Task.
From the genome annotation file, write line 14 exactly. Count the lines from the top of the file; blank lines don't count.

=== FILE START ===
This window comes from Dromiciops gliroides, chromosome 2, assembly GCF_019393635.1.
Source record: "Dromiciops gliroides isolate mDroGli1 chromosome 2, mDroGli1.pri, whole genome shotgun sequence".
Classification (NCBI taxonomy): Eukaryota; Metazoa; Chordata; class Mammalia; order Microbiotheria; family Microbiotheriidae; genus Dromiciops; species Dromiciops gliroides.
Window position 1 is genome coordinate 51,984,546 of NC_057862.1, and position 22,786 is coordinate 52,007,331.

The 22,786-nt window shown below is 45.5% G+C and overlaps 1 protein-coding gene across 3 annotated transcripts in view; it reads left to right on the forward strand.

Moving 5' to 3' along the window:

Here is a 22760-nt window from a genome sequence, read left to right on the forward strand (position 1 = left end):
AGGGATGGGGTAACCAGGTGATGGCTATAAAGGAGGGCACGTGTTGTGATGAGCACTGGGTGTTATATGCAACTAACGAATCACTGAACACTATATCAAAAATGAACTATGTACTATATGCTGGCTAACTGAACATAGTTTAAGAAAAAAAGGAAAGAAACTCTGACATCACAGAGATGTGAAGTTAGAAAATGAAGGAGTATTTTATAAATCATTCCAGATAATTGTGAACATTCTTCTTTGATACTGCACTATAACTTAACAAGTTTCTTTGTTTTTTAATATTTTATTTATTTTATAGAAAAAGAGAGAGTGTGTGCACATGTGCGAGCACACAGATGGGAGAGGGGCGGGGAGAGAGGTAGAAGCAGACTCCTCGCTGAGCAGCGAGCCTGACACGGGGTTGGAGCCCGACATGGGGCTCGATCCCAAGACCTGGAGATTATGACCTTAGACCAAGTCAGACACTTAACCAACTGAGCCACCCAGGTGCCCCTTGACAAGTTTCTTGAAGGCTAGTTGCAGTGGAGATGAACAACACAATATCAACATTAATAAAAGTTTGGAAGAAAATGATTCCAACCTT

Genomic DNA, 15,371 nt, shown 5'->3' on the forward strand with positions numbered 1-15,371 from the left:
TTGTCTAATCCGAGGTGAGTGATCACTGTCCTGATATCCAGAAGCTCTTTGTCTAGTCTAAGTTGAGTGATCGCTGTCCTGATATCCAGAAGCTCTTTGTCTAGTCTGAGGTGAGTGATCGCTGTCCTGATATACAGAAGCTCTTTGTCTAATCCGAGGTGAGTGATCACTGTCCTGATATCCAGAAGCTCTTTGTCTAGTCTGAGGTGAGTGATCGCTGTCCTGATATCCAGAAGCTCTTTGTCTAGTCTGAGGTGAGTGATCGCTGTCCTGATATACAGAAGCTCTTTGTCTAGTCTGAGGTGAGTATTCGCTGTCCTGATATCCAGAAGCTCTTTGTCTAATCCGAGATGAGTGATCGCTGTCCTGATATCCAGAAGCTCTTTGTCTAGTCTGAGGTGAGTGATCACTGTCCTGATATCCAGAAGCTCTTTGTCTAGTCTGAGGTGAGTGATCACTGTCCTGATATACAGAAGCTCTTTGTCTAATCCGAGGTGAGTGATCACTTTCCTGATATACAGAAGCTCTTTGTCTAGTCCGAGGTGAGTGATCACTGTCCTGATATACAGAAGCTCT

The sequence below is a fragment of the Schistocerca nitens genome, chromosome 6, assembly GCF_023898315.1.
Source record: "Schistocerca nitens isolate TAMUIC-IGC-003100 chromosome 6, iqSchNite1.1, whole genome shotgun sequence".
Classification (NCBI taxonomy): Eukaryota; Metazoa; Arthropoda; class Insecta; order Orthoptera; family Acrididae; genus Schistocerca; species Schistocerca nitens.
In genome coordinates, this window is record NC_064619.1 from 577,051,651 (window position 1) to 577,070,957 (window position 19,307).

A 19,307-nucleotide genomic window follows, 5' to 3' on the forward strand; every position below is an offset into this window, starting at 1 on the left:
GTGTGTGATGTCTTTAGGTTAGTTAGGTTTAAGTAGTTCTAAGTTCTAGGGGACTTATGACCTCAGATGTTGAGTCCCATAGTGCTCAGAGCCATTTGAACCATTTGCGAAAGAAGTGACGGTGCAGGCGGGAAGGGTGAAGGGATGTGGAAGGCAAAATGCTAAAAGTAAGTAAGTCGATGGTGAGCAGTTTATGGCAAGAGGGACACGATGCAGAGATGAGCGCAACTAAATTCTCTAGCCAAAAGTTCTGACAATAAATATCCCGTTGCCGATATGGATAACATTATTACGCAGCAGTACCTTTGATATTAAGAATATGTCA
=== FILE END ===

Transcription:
In genome coordinates, this window is record NC_064619.1 from 577,051,651 (window position 1) to 577,070,957 (window position 19,307).